Amusement parks are generally viewed as cheerful, happy places—but if you look below the bright and colorful surface, you’ll often find something a little spookier. For example, there are loads of haunted theme park attractions in the world—or at least, allegedly haunted attractions. Many of these ghost stories are just that—stories—but sometimes, there’s a kernel of truth to be found there, too.
From the aliens of Toy Story to The Flintstones’ Great Gazoo, images of extraterrestrial beings—no matter how wide and varied they might be—often have one thing in common: Their bright green color. But why do we call aliens “little green men” at all? Why have we so frequently imagined them as that single shade for so long? The answer, it turns out, is more complicated than you might think.
For more than 50 years, something curious awaited people adventurous enough to visit the Mojave National Preserve in San Bernardino County, California: a solitary phone booth positioned in the middle of the desert. It worked, too—and although the Mojave phone booth, as it was called, went largely unnoticed for most of its lifetime, the last few years of its existence brought with them a notoriety the likes of which most telecommunications devices can only dream. (Insofar as machines are capable of dreaming, that is.)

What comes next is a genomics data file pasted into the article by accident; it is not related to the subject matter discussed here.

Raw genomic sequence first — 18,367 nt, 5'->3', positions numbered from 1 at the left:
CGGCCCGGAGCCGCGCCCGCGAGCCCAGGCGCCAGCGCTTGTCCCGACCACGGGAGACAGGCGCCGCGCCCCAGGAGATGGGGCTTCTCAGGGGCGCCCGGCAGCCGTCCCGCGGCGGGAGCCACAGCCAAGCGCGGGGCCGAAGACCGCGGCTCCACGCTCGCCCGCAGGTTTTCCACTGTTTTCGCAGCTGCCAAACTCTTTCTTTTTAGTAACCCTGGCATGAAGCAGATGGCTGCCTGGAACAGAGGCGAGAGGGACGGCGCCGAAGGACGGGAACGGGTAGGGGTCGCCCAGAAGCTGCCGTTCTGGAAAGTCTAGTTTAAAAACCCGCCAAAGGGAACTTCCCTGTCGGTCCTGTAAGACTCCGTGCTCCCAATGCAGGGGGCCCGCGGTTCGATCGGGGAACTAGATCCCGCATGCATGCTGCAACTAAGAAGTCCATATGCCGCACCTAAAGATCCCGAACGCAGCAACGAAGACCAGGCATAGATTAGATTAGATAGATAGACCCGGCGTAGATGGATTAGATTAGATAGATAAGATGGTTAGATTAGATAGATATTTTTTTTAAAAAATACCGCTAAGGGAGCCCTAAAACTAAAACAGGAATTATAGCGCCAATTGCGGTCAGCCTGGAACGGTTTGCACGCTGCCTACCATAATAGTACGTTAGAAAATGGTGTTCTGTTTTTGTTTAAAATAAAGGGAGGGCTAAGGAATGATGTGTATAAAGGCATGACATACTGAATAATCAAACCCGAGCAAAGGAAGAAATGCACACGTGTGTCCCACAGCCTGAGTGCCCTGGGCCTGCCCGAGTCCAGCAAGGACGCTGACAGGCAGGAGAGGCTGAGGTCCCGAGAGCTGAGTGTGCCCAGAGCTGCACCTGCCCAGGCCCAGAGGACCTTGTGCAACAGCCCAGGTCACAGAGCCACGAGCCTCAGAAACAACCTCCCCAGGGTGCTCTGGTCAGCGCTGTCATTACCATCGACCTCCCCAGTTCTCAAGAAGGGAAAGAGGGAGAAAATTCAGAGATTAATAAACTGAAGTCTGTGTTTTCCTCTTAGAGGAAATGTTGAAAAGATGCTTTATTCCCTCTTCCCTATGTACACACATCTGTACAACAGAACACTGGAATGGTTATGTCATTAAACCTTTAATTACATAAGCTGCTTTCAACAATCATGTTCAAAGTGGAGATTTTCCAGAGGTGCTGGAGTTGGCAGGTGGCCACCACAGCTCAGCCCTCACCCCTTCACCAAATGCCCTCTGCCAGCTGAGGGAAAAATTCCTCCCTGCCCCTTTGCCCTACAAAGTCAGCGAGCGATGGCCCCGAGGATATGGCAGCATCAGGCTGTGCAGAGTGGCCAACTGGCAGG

The Disney parks have been marketed and designed to be family-friendly since the very beginning—but in the early days of the first of these parks—Anaheim’s Disneyland Park in California—ideas as to what constituted a family-friendly environment differed in many ways. Tobacco? A-OK. But alcohol? Heck no. Fancy underthings, though? Perfectly fine! Accordingly, the shops that peppered the Main Street, U.S.A. section of the park reflected these ideas—which is how there ended up being an intimate apparel shop in Disneyland. Sure, it was only there briefly; but despite its short tenure, this store has become one of the most fabled parts of early Disneyland history. After all, it’s difficult to forget a shop whose robotic mascot was actually called the “Wonderful Wizard of Bras.”
You might be familiar with the phrase “A very merry unbirthday to you”—but what is an unbirthday, exactly? Well, they’re absolutely worth celebrating, for one thing—and if you haven’t been observing your own thus far, this may just convince you to start doing so.